“What profit is there in my death,
    if I go down to the pit?
Will the dust praise you?
    Will it tell of your faithfulness?
10 Hear, O Lord, and be merciful to me!
    Lord, be my helper!”

11 You have turned for me my mourning into dancing;
    you have loosed my sackcloth
    and clothed me with gladness,
12 that my glory may sing your praise and not be silent.
    Lord my God, I will give thanks to you forever!

Here are the Shiyr Poets with a beautiful (long) version of this psalm, and here’s Elizabeth Enalls with the Psalms Project and lyrics closer to the psalm, and here’s Karl Kohlhase with verses 11 and 12 as a refrain (he dedicates the video to all suffering from sadness and depression).

This psalm is very poetic with couplets where the meaning of each line is either the same in the next line with different words or it is the opposite in the next line, as we see in verse 5. It’s interesting that this psalm is noted as a psalm of dedication of the temple so we see the king of Israel, song-poet David, writing this deeply personal song for others to sing when the temple is ready to be dedicated. I guess because he is the king and a poet, he can boldly sing his own experiences and trust that they are to some extent universal. But for the dedication ceremony, I think verse 4 is most powerful, calling all the saints (sinners-now-saints as the Shiyr poets put it) to praise God.

Verse 5 is the stand alone, stand out verse of this psalm that most people know if they are familiar with this psalm at all. I think it aptly follows verse 4 calling saints to praise God and give him thanks because his wrath (anger against sin) is momentary but his love (favor towards us) is forever.

I have made oblique references this month to struggles that the study of Psalms is helping me with. As we see David face his trials and adversaries with an open heart and loud cry to God, I am encouraged to do likewise, and have fought fear time and again. The unknown has not been resolved, the future I fear has not (yet) come to pass, and yet God has allowed me through this psalm reading to live day by day and affirm that all is well. He who has seen me through so much will continue to guide and guard my life. I can turn to him moment by moment and check in that I am doing what he wants—that I am doing what is right. How thankful I am for this practice of writing about and posting a psalm a day.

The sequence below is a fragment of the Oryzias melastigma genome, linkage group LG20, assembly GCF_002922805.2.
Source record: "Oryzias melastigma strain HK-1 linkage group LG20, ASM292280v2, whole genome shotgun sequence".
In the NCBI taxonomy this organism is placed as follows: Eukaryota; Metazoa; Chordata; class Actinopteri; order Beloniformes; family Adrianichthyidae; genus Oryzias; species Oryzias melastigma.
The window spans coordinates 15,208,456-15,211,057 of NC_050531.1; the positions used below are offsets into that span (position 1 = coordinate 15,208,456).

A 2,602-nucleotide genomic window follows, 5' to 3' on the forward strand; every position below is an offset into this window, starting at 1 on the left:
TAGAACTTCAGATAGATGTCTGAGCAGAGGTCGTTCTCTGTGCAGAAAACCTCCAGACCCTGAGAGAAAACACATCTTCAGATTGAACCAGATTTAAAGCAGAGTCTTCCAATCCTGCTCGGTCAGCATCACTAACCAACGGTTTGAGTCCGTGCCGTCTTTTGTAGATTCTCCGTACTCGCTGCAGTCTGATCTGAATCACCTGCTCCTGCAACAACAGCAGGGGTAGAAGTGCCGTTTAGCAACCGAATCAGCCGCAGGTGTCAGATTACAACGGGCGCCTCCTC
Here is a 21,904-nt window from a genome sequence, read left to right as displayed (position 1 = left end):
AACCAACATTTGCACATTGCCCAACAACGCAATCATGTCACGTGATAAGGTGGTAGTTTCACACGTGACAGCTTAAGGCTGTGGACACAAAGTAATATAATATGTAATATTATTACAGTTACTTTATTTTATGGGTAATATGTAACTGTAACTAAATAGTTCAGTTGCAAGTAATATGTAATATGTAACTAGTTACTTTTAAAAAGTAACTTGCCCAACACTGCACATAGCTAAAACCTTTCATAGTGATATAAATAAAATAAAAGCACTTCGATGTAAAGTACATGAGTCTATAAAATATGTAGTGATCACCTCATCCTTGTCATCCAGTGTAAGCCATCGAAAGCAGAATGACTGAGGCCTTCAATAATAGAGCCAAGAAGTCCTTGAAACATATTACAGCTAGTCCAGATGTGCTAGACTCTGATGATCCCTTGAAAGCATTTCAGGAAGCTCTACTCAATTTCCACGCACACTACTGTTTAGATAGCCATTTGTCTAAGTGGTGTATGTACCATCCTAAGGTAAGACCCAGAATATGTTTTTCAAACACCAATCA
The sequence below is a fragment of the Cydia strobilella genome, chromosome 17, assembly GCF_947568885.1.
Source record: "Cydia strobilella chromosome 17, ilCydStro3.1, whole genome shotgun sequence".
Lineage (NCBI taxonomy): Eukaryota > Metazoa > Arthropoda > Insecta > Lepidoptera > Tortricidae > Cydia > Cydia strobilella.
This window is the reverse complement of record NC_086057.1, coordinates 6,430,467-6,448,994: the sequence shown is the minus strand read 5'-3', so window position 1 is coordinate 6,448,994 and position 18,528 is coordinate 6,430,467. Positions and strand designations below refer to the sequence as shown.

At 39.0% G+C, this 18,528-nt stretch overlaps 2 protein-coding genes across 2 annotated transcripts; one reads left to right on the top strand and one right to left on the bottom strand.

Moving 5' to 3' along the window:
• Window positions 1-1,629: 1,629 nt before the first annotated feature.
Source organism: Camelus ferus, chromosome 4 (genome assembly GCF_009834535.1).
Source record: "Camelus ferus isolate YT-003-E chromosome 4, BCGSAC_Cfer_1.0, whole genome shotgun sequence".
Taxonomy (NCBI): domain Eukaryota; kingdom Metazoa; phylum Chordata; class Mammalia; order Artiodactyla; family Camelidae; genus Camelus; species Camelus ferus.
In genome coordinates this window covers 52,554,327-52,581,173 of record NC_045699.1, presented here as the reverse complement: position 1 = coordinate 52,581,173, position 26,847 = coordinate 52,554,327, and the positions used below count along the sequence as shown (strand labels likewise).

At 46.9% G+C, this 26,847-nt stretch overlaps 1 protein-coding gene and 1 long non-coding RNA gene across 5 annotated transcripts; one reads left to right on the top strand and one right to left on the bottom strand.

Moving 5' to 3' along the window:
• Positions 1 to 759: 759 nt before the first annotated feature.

All thanks and praise to God!

PoMo: Psalm 29

April is poetry month. I’m celebrating by reflecting on a psalm a day. Join me?

A Psalm of David.

Ascribe to the Lord, O heavenly beings,
    ascribe to the Lord glory and strength.
Ascribe to the Lord the glory due his name;
    worship the Lord in the splendor of holiness.

The voice of the Lord is over the waters;
    the God of glory thunders,
    the Lord, over many waters.
The voice of the Lord is powerful;
    the voice of the Lord is full of majesty.

The voice of the Lord breaks the cedars;
    the Lord breaks the cedars of Lebanon.
He makes Lebanon to skip like a calf,
    and Sirion like a young wild ox.

The voice of the Lord flashes forth flames of fire.
The voice of the Lord shakes the wilderness;
    the Lord shakes the wilderness of Kadesh.

The voice of the Lord makes the deer give birth
    and strips the forests bare,
    and in his temple all cry, “Glory!”

10 The Lord sits enthroned over the flood;
    the Lord sits enthroned as king forever.
11 May the Lord give strength to his people!
    May the Lord bless his people with peace!